State v. Courtney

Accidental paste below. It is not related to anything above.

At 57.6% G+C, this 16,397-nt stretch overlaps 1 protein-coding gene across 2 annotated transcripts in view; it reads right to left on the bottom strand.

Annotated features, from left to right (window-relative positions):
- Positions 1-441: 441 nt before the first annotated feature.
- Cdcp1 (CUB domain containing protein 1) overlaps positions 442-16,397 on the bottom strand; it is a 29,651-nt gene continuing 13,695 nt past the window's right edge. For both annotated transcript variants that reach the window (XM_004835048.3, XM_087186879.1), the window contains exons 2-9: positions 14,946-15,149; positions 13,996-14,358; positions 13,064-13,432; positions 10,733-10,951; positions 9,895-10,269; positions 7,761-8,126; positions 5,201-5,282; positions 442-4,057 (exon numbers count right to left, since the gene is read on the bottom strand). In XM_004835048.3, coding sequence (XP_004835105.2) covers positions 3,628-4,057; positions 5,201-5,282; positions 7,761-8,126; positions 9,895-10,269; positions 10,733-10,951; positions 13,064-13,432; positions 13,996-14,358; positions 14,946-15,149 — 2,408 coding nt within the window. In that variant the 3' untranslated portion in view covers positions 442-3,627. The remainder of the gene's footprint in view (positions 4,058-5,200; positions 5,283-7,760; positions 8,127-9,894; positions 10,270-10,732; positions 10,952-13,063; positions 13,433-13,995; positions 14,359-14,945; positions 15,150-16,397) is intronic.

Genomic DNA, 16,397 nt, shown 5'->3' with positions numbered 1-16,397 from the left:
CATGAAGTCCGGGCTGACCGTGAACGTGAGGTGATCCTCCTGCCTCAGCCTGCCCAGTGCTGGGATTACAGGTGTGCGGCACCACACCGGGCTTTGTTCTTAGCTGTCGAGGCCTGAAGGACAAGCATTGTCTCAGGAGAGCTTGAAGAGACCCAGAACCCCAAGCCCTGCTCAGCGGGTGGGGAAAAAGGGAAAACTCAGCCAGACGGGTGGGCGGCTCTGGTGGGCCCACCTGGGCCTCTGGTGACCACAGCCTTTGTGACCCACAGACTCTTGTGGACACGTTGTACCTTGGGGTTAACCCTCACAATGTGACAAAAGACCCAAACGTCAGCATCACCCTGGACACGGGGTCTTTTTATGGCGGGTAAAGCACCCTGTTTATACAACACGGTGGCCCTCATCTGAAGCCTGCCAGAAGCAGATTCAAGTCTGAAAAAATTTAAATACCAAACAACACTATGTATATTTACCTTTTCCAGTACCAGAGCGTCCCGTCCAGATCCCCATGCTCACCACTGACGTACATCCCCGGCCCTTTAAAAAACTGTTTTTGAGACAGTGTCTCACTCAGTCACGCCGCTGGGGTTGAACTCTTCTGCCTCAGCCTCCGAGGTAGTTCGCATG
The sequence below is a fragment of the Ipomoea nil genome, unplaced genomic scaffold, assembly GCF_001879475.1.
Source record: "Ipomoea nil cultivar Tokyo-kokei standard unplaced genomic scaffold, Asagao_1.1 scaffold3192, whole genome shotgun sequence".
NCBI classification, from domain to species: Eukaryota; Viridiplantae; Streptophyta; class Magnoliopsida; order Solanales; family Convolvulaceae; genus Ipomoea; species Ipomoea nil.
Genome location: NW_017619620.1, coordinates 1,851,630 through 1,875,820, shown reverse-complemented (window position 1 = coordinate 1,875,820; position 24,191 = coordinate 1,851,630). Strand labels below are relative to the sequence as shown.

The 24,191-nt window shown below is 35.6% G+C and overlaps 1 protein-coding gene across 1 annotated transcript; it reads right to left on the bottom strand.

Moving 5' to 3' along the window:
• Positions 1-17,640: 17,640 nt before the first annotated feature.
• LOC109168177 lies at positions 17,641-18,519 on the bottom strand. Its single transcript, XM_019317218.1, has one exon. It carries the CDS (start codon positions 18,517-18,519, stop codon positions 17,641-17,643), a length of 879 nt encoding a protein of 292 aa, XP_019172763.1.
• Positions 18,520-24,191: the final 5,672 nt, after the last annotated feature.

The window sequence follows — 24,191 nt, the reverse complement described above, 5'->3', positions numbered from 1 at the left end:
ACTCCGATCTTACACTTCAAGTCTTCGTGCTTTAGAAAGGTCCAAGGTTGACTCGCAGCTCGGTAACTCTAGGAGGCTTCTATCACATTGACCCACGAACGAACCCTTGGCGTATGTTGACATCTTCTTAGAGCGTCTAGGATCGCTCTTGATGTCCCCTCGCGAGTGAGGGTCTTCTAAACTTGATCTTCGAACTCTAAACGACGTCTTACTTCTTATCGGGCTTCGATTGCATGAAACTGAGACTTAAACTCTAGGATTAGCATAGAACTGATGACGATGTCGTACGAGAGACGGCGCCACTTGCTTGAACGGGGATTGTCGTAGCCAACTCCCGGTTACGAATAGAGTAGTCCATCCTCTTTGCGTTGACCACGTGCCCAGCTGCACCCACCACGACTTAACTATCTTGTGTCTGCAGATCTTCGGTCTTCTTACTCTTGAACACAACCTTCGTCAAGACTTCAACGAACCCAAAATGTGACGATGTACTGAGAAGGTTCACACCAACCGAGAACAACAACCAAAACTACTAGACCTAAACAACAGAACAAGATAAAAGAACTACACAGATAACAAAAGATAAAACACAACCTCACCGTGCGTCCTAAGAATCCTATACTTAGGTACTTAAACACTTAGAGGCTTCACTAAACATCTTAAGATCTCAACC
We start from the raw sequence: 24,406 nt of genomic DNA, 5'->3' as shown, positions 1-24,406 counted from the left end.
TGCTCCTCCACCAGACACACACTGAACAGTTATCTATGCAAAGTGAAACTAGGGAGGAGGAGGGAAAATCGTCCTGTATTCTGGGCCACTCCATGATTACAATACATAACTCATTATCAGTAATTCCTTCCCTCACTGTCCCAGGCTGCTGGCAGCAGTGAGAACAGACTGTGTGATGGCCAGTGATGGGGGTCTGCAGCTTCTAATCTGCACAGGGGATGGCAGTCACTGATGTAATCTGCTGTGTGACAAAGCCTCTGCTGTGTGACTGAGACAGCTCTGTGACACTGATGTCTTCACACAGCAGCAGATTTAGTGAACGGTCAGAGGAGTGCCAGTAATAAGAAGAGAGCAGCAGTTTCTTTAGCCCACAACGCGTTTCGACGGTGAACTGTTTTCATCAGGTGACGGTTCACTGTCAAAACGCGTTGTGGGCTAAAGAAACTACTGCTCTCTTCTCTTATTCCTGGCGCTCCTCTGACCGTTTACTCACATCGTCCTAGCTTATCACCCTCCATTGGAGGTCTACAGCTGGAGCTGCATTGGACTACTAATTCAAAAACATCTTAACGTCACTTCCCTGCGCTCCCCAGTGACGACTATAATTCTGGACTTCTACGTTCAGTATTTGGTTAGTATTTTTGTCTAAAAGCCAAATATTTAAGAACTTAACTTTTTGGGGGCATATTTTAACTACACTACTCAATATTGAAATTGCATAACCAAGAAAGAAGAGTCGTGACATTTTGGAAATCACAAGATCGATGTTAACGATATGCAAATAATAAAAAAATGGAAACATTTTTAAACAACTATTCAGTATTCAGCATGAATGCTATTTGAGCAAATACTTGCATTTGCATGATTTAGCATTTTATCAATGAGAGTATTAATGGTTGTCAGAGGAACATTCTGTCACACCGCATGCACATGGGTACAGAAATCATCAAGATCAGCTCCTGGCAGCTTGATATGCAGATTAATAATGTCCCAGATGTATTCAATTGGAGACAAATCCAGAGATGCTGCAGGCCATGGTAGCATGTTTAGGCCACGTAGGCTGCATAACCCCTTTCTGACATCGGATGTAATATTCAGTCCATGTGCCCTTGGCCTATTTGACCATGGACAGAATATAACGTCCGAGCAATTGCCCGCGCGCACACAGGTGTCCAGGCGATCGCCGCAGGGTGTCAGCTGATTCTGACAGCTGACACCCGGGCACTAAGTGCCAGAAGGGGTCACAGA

IN THE SUPREME COURT OF NORTH CAROLINA No. 160PA18 Filed 16 August 2019 STATE OF NORTH CAROLINA v. JAMES HAROLD COURTNEY, III On discretionary review pursuant to N.C.G.S. § 7A-31 of a unanimous decision of the Court of Appeals, 817 S.E.2d 412 (N.C. Ct. App. 2018), vacating a judgment entered on 9 November 2016 by Judge Donald W. Stephens in Superior Court, Wake County. Heard in the Supreme Court on 15 May 2019 in session in the New Bern City Hall in the City of New Bern pursuant to section 18B.8 of Chapter 57 of the 2017 Session Laws of the State of North Carolina. Joshua H. Stein, Attorney General, by Jess D. Mekeel, Special Deputy Attorney General, and Benjamin O. Zellinger, Assistant Attorney General, for the State- appellant. Glenn Gerding, Appellate Defender, by Amanda S. Zimmer, Assistant Appellate Defender, for defendant-appellee. Tin Fulton Walker & Owen, PLLC, by Matthew G. Pruden; and Devereux & Banzhoff, PLLC, by Andrew B. Banzhoff, for North Carolina Advocates for Justice, amicus curiae. HUDSON, Justice This case comes to us by way of the State’s appeal from a unanimous decision of the Court of Appeals holding that defendant’s right to be free from double jeopardy was violated when the State voluntarily dismissed defendant’s charge after his first STATE V. COURTNEY Opinion of the Court trial ended in a hung jury mistrial. Defendant was retried nearly six years later, after new evidence emerged. The State argues that jeopardy is deemed never to have attached because of the mistrial, so that defendant was not in jeopardy at the time that his second trial began. In the alternative, the State argues that, even if defendant remained in jeopardy following the mistrial, the State’s voluntary dismissal without leave did not terminate that jeopardy and that the State was not barred from trying the defendant a second time. We are not persuaded by either of the State’s arguments and, thus, affirm the Court of Appeals. Today we recognize, in accordance with double jeopardy principles set out by this Court and the United States Supreme Court, that jeopardy attaches when the jury is empaneled and continues following a mistrial until a terminating event occurs. We hold that when the State enters a voluntary dismissal under N.C.G.S. § 15A-931 after jeopardy has attached, jeopardy is terminated in the defendant’s favor, regardless of the reason the State gives for entering the dismissal. The State cannot then retry the case without violating a defendant’s right to be free from double jeopardy. When the State dismisses a charge under section 15A-931 after jeopardy has attached, jeopardy terminates. Thus, we affirm the decision of the Court of Appeals vacating defendant’s conviction on double jeopardy grounds and remand to the trial court for further proceedings consistent with this opinion. Background -2- STATE V. COURTNEY Opinion of the Court Defendant was arrested on 2 November 2009 for the murder of James Carol Deberry, which was committed three days earlier on 31 October 2009; he was indicted on ...

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